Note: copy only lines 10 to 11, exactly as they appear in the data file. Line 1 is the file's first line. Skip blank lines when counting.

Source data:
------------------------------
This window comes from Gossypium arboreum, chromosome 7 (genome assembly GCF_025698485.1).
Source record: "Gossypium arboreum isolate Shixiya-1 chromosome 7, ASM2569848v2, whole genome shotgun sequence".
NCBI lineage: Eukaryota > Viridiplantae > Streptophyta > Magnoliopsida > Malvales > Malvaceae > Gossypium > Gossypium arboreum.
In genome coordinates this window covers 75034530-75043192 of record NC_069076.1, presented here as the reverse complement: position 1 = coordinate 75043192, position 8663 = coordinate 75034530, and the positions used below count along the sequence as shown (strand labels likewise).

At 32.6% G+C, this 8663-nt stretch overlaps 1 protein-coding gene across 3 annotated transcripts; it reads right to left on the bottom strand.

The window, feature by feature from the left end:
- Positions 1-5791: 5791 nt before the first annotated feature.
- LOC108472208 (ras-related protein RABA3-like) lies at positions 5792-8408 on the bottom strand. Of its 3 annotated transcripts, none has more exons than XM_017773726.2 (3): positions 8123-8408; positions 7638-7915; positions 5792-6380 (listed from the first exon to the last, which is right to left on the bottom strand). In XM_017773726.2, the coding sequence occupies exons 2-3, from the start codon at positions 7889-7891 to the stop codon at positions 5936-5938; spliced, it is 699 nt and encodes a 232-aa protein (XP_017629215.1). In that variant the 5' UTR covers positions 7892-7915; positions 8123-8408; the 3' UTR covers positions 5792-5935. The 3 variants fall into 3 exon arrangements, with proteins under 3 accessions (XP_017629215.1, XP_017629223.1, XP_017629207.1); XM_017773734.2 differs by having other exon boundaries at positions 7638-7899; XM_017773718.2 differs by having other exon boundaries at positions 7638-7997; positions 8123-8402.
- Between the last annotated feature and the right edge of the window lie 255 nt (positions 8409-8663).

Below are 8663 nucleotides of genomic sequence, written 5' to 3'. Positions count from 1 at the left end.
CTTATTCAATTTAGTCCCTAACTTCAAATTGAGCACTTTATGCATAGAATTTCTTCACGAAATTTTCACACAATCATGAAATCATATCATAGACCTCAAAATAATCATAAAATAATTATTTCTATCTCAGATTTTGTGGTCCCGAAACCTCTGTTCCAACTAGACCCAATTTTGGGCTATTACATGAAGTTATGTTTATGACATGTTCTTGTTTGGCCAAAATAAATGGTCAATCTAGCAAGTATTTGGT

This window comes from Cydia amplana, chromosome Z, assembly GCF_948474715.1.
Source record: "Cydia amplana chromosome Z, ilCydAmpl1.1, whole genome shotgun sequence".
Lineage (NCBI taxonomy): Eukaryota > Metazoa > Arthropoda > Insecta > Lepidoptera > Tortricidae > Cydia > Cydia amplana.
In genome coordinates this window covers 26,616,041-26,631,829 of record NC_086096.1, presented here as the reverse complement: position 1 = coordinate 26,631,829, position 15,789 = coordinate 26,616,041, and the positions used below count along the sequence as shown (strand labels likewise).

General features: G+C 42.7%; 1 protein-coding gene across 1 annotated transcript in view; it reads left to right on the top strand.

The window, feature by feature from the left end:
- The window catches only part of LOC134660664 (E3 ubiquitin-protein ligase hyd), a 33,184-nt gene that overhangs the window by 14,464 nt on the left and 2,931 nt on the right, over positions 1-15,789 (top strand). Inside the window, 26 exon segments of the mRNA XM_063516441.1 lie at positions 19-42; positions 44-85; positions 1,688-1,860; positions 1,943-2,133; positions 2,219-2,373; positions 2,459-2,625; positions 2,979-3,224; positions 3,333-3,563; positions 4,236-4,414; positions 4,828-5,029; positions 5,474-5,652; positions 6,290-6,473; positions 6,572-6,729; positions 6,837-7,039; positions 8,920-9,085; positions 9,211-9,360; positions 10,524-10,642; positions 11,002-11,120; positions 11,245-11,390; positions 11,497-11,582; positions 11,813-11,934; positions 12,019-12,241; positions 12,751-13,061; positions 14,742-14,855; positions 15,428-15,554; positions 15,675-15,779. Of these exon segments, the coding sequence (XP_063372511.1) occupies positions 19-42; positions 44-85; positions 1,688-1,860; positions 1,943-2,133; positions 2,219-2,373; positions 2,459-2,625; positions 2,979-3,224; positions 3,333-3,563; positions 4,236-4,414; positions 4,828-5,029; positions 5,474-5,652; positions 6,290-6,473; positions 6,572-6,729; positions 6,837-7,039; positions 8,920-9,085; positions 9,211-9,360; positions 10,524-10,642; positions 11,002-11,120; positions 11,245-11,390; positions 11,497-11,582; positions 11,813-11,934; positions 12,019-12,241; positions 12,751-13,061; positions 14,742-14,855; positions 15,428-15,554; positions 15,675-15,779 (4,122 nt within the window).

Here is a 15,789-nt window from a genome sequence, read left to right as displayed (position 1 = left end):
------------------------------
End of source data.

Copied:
Below are 8663 nucleotides of genomic sequence, written 5' to 3'. Positions count from 1 at the left end.
CTTATTCAATTTAGTCCCTAACTTCAAATTGAGCACTTTATGCATAGAATTTCTTCACGAAATTTTCACACAATCATGAAATCATATCATAGACCTCAAAATAATCATAAAATAATTATTTCTATCTCAGATTTTGTGGTCCCGAAACCTCTGTTCCAACTAGACCCAATTTTGGGCTATTACATGAAGTTATGTTTATGACATGTTCTTGTTTGGCCAAAATAAATGGTCAATCTAGCAAGTATTTGGT